Notre Dame Du Haut is a religious space designed by architect Charles Edouard Jeanneret, known as Le Corbusier, in the 1950’s. The chapel is located in Ronchamp, France. This style of architecture is known as the International Style, Brutalism, Sculptural Style, as well as Expressionist Modern. Notre Dame Du Haut replaced the previous structure that was destroyed by bombs in 1944.
- Oblong nave
- Two side entrances
- Axial main alter
- Three chapels
- Three towers
- 4 ft to 12 ft thick, whitewashed, sprayed concrete walls (known as Gunite or Gunnire)
- Beton brut roof
- Southern facing wall of windows
- Exterior alter
- Sculpture of the Virgin Mary
How the Physical Characteristics Enhance the Religious Function:
The chapel appears completely organic both in form and in materials. Notre Dame Du Haut lacks any obvious attempts at accentuating geometry. The materials are left in the raw and allowed to age naturally. The simplicity of form gives the chapel the feel of sculpture.
Lack of ornate detail allows the building to completely exist as a religious space without any distractions to pilgrims and worshippers. Lacking mass-produced materials the structure is pure and simple exemplifying the desired way of life for those who came to the chapel.
The word nave was derived from the nave of a ship. Le Corbusier created a nave for the chapel that appeared similar to the nave of a ship. This line of thinking brings us back to simplicity. Le Corbusier was breaking down all the elements of the structure to the basic forms and intentions so as not to distract from the true function of the building as a religious space.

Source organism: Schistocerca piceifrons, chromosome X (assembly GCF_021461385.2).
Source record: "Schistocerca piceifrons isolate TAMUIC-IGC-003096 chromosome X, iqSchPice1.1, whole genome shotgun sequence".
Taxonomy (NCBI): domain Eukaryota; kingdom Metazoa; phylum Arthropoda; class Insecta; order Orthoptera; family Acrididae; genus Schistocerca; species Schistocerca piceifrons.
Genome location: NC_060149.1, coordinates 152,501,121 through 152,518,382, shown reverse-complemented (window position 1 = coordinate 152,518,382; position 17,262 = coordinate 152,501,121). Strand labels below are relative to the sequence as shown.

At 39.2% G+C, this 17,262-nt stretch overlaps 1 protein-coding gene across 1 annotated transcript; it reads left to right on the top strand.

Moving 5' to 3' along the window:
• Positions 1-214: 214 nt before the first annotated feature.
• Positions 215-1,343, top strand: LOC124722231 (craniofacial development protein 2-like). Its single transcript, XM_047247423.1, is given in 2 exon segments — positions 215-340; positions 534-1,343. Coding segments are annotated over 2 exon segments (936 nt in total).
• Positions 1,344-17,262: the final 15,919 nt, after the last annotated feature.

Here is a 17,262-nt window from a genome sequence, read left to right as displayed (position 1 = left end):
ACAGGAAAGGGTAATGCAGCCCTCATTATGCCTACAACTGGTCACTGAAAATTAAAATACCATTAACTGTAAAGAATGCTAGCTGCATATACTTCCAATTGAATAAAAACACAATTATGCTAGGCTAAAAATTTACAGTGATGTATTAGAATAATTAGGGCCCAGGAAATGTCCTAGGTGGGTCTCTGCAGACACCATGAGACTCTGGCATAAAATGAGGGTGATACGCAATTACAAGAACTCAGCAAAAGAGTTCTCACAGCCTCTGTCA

Beton Brut Roof-
The roof is dark brown contrasting greatly with the whitewashed walls, constructed with two reinforced concrete membranes. The roof softly curves upward toward the sky. There is a small gap between the walls and the roof making it appear to be floating above the rest of the chapel. From the interior of the building one can see a line of light entering the structure through this gap. It is said that the smooth curve of the roof is symbolic of praying hands.
South Facing Wall of Windows-
This wall is also known as the ‘wall of light’. The windows vary in size and are placed in no certain pattern in the wall. Even though the walls are thick and heavy the interior is filled with a surprising degree of light thanks to these windows. The windows contain elements of stained glass adding color to the otherwise achromatic structure. The windows also enhance the steep slope of the wall.
Light has been a long time symbol of religion. Gothic Architecture took this concept to the extreme considering light one of the most important elements of any religious structure. Light gives the space an ethereal quality.
The hill on which Notre Dame Du Haut is located has been a site for pilgrimages since the thirteenth century C.E. The alter on the exterior of the chapel is a place where these weary travelers can come and worship. During important pilgrimage days, such as feast days, the outdoor chapel can house every visitor. The exterior alter is one of three chapels located beneath three towers. The main chapel can only hold up to 50 people. The small main chapel allows for more personal prayer.
Sculpture of the Virgin Mary-
This wooden sculpture is placed in a high niche. Le Corbusier was raised protestant so he therefore researched the Catholic religion before beginning to design the building. While learning about the religion he noticed a reoccurring mother and child relationship. He placed the sculpture up high so that the Virgin Mary could look over her children. The Virgin Mary can be seen from both the interior and exterior of the chapel. This way she can look over both alters.
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